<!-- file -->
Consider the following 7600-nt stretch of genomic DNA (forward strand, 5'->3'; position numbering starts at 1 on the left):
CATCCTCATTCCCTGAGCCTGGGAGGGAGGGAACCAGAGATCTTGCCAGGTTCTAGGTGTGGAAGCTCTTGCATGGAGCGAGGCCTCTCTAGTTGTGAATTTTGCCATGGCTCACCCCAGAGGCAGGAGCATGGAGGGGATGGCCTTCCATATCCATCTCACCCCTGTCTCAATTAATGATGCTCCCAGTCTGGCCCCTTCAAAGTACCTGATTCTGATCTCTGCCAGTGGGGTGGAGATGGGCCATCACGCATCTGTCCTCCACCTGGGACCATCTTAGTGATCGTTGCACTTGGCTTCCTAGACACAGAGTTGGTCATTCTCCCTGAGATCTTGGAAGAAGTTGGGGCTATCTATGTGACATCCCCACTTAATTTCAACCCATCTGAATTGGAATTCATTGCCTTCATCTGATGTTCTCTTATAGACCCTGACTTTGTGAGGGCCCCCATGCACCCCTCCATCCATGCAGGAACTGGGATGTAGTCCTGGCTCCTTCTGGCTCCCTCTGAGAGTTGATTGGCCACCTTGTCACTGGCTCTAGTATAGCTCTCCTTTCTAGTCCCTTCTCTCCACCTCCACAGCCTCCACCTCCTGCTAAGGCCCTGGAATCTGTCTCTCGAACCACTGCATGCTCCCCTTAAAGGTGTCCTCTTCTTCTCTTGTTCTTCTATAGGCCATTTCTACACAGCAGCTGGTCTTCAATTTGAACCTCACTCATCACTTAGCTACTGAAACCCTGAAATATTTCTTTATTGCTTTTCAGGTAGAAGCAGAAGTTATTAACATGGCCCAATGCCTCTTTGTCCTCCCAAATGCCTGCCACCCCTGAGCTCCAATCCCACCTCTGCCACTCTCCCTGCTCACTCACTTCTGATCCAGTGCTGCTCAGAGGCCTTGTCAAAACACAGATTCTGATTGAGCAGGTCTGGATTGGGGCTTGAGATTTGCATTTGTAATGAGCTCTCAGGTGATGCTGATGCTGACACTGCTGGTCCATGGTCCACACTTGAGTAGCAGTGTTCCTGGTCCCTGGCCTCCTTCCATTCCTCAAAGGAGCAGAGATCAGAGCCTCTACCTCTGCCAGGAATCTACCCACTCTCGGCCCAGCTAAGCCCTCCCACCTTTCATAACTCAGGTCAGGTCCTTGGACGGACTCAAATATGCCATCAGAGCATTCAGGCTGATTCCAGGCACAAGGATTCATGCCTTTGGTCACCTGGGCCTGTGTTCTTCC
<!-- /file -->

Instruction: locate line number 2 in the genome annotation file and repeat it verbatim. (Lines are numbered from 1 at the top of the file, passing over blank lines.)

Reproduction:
CATCCTCATTCCCTGAGCCTGGGAGGGAGGGAACCAGAGATCTTGCCAGGTTCTAGGTGTGGAAGCTCTTGCATGGAGCGAGGCCTCTCTAGTTGTGAATTTTGCCATGGCTCACCCCAGAGGCAGGAGCATGGAGGGGATGGCCTTCCATATCCATCTCACCCCTGTCTCAATTAATGATGCTCCCAGTCTGGCCCCTTCAAAGTACCTGATTCTGATCTCTGCCAGTGGGGTGGAGATGGGCCATCACGCATCTGTCCTCCACCTGGGACCATCTTAGTGATCGTTGCACTTGGCTTCCTAGACACAGAGTTGGTCATTCTCCCTGAGATCTTGGAAGAAGTTGGGGCTATCTATGTGACATCCCCACTTAATTTCAACCCATCTGAATTGGAATTCATTGCCTTCATCTGATGTTCTCTTATAGACCCTGACTTTGTGAGGGCCCCCATGCACCCCTCCATCCATGCAGGAACTGGGATGTAGTCCTGGCTCCTTCTGGCTCCCTCTGAGAGTTGATTGGCCACCTTGTCACTGGCTCTAGTATAGCTCTCCTTTCTAGTCCCTTCTCTCCACCTCCACAGCCTCCACCTCCTGCTAAGGCCCTGGAATCTGTCTCTCGAACCACTGCATGCTCCCCTTAAAGGTGTCCTCTTCTTCTCTTGTTCTTCTATAGGCCATTTCTACACAGCAGCTGGTCTTCAATTTGAACCTCACTCATCACTTAGCTACTGAAACCCTGAAATATTTCTTTATTGCTTTTCAGGTAGAAGCAGAAGTTATTAACATGGCCCAATGCCTCTTTGTCCTCCCAAATGCCTGCCACCCCTGAGCTCCAATCCCACCTCTGCCACTCTCCCTGCTCACTCACTTCTGATCCAGTGCTGCTCAGAGGCCTTGTCAAAACACAGATTCTGATTGAGCAGGTCTGGATTGGGGCTTGAGATTTGCATTTGTAATGAGCTCTCAGGTGATGCTGATGCTGACACTGCTGGTCCATGGTCCACACTTGAGTAGCAGTGTTCCTGGTCCCTGGCCTCCTTCCATTCCTCAAAGGAGCAGAGATCAGAGCCTCTACCTCTGCCAGGAATCTACCCACTCTCGGCCCAGCTAAGCCCTCCCACCTTTCATAACTCAGGTCAGGTCCTTGGACGGACTCAAATATGCCATCAGAGCATTCAGGCTGATTCCAGGCACAAGGATTCATGCCTTTGGTCACCTGGGCCTGTGTTCTTCC